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ROME – Oscar-winning actor Russell Crowe has been lobbying to get Pope Francis to agree to watch his new biblical adventure story, Noah. But there is little sign that the spiritual leader of the world’s 1.1 billion Catholics will comply.
STORY: Rough Seas on ‘Noah’: Darren Aronofsky Opens Up on the Biblical Battle to Woo Christians (and Everyone Else)
Religious audiences have been split in their views on the megabudget Darren Aronofsky production, which will hit cinemas in the U.S. March 28 and come to Italy two weeks later. Paramount Pictures says that more than four out of five religious moviegoers say they are interested in seeing the film, but some Christian groups say it strays too far from the biblical story in an effort to make it more palatable for the big screen.
Crowe used social media in his lobby effort, tweeting to the pope that the film’s message is “powerful, fascinating, resonant” and, in another message, calling on his 1.37 million Twitter followers to use their own tweets to cajole Francis into watching the film.
The Vatican did not directly respond to Crowe’s lobbying efforts, but Vatican spokesman Fr. Federico Lombardi, when asked if the pontiff would see Stephen Frears‘ Oscar-nominated Philomena — which is critical of the church’s one-time handling of children born to single mothers — said the pope does not watch films.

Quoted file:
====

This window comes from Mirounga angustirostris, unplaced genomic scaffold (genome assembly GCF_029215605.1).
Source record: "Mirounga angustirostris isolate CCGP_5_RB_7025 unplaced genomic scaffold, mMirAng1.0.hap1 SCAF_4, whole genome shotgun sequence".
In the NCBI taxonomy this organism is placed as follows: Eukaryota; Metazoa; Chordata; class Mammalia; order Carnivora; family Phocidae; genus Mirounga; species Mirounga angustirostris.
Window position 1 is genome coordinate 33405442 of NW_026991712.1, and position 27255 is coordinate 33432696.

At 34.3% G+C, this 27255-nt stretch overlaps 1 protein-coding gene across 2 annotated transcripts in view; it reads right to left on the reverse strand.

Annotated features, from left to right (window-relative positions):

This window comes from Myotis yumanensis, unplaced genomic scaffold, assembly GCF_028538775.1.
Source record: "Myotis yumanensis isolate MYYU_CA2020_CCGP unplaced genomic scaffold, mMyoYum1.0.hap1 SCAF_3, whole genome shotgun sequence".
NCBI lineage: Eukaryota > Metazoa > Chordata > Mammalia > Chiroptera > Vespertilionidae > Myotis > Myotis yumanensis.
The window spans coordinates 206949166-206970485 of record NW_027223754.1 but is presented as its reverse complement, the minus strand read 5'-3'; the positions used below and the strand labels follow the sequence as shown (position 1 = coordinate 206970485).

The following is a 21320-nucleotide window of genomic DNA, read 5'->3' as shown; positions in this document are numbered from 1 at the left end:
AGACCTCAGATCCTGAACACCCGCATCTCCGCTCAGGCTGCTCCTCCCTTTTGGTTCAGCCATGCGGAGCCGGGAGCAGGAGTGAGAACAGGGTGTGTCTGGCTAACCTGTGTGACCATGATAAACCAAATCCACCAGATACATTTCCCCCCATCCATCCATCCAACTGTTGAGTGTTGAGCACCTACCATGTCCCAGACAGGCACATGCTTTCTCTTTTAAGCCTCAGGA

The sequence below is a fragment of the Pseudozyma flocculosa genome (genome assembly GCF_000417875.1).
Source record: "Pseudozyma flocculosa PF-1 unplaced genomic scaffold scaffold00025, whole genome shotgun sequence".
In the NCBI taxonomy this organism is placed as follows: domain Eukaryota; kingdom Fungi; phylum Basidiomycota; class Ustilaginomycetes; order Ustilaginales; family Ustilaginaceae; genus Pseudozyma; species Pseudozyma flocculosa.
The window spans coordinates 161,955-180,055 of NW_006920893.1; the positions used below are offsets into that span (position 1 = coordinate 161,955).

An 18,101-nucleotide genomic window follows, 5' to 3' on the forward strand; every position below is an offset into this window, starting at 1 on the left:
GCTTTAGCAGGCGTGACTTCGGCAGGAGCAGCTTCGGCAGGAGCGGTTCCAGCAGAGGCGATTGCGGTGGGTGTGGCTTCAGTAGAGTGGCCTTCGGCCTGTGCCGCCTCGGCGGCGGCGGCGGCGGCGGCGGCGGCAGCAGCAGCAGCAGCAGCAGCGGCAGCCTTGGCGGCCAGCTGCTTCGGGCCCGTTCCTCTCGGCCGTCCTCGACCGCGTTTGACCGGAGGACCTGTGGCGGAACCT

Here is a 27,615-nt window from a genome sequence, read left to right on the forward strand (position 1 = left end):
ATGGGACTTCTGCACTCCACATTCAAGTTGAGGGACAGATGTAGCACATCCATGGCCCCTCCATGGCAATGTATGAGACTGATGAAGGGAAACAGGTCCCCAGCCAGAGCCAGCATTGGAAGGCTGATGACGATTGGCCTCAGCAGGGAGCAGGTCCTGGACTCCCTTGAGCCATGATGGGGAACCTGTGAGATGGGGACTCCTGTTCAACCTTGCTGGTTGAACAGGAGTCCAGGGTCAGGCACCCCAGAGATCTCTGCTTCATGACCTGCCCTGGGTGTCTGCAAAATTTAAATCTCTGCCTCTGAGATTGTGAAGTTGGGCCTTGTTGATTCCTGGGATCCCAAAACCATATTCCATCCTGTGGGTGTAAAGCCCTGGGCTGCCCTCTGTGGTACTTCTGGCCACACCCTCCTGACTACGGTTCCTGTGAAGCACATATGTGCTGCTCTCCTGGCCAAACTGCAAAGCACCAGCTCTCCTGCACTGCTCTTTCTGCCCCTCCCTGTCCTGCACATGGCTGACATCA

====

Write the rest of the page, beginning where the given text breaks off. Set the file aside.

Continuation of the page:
STORY: Darren Aronofsky to Offer a ‘Noah’-Inspired Art Show in New York City
If true, that contradicts assertions from a story that broke last year in which Francis told an Italian interviewer he enjoyed classic Italian films from directors including Federico Fellini, Roberto Rossellini, and Luchino Visconti, and that he would take a look at two new films recommended by interviewer Eugenio Scalfari: Ettore Scola‘s Fellini homage, How Strange to Be Called Federico, Scola Talks About Fellini (Che strano chiamarsi Federico, Scola racconta Fellini), and the political comedy Viva la liberta from Roberto Ando.
Crowe, who plays the title role in the film, won an Oscar in 2000 for Gladiator, which was set in ancient Rome.
Noah will be the first Aronofsky film in more than a dozen years not to have its world premiere in Italy: Black Swan, The Wrestler, and The Fountain all premiered in competition at the Venice Film Festival.
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